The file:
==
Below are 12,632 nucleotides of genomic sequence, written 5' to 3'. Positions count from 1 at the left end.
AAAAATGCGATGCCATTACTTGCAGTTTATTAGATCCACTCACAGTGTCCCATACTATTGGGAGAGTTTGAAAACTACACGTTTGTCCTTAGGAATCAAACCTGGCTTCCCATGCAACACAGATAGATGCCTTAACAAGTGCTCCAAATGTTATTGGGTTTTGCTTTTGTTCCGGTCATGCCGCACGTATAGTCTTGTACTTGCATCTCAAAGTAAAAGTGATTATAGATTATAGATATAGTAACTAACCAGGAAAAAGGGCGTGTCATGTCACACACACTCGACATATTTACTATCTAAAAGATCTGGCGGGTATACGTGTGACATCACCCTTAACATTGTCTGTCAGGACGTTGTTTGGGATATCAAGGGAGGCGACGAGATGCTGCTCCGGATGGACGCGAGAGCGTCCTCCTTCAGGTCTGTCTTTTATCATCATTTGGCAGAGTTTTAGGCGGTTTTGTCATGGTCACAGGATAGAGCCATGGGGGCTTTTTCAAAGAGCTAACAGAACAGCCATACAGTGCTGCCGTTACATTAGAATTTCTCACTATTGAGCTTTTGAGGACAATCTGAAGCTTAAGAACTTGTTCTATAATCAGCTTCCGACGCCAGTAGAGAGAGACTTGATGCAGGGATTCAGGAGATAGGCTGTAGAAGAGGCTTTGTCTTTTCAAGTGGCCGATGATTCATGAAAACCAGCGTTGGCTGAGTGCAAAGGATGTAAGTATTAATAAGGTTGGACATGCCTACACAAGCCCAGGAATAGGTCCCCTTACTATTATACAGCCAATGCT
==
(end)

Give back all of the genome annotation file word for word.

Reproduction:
Below are 12,632 nucleotides of genomic sequence, written 5' to 3'. Positions count from 1 at the left end.
AAAAATGCGATGCCATTACTTGCAGTTTATTAGATCCACTCACAGTGTCCCATACTATTGGGAGAGTTTGAAAACTACACGTTTGTCCTTAGGAATCAAACCTGGCTTCCCATGCAACACAGATAGATGCCTTAACAAGTGCTCCAAATGTTATTGGGTTTTGCTTTTGTTCCGGTCATGCCGCACGTATAGTCTTGTACTTGCATCTCAAAGTAAAAGTGATTATAGATTATAGATATAGTAACTAACCAGGAAAAAGGGCGTGTCATGTCACACACACTCGACATATTTACTATCTAAAAGATCTGGCGGGTATACGTGTGACATCACCCTTAACATTGTCTGTCAGGACGTTGTTTGGGATATCAAGGGAGGCGACGAGATGCTGCTCCGGATGGACGCGAGAGCGTCCTCCTTCAGGTCTGTCTTTTATCATCATTTGGCAGAGTTTTAGGCGGTTTTGTCATGGTCACAGGATAGAGCCATGGGGGCTTTTTCAAAGAGCTAACAGAACAGCCATACAGTGCTGCCGTTACATTAGAATTTCTCACTATTGAGCTTTTGAGGACAATCTGAAGCTTAAGAACTTGTTCTATAATCAGCTTCCGACGCCAGTAGAGAGAGACTTGATGCAGGGATTCAGGAGATAGGCTGTAGAAGAGGCTTTGTCTTTTCAAGTGGCCGATGATTCATGAAAACCAGCGTTGGCTGAGTGCAAAGGATGTAAGTATTAATAAGGTTGGACATGCCTACACAAGCCCAGGAATAGGTCCCCTTACTATTATACAGCCAATGCT